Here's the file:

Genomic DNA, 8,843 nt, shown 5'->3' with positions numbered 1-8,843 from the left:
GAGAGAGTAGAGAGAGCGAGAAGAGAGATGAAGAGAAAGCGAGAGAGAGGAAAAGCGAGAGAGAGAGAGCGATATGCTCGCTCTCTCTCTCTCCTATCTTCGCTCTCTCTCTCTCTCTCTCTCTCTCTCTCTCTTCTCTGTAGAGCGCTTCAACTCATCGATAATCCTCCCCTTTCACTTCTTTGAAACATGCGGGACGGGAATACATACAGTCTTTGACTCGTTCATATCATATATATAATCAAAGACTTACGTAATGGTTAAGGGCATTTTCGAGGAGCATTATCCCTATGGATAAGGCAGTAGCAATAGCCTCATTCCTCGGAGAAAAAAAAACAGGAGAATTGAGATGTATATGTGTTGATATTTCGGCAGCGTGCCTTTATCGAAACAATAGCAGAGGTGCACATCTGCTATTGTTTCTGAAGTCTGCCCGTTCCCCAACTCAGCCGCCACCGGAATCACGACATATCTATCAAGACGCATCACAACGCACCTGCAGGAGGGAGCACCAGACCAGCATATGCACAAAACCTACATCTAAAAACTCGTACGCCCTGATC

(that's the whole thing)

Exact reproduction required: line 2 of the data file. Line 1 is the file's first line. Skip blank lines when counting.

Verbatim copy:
GAGAGAGTAGAGAGAGCGAGAAGAGAGATGAAGAGAAAGCGAGAGAGAGGAAAAGCGAGAGAGAGAGAGCGATATGCTCGCTCTCTCTCTCTCCTATCTTCGCTCTCTCTCTCTCTCTCTCTCTCTCTCTCTCTTCTCTGTAGAGCGCTTCAACTCATCGATAATCCTCCCCTTTCACTTCTTTGAAACATGCGGGACGGGAATACATACAGTCTTTGACTCGTTCATATCATATATATAATCAAAGACTTACGTAATGGTTAAGGGCATTTTCGAGGAGCATTATCCCTATGGATAAGGCAGTAGCAATAGCCTCATTCCTCGGAGAAAAAAAAACAGGAGAATTGAGATGTATATGTGTTGATATTTCGGCAGCGTGCCTTTATCGAAACAATAGCAGAGGTGCACATCTGCTATTGTTTCTGAAGTCTGCCCGTTCCCCAACTCAGCCGCCACCGGAATCACGACATATCTATCAAGACGCATCACAACGCACCTGCAGGAGGGAGCACCAGACCAGCATATGCACAAAACCTACATCTAAAAACTCGTACGCCCTGATC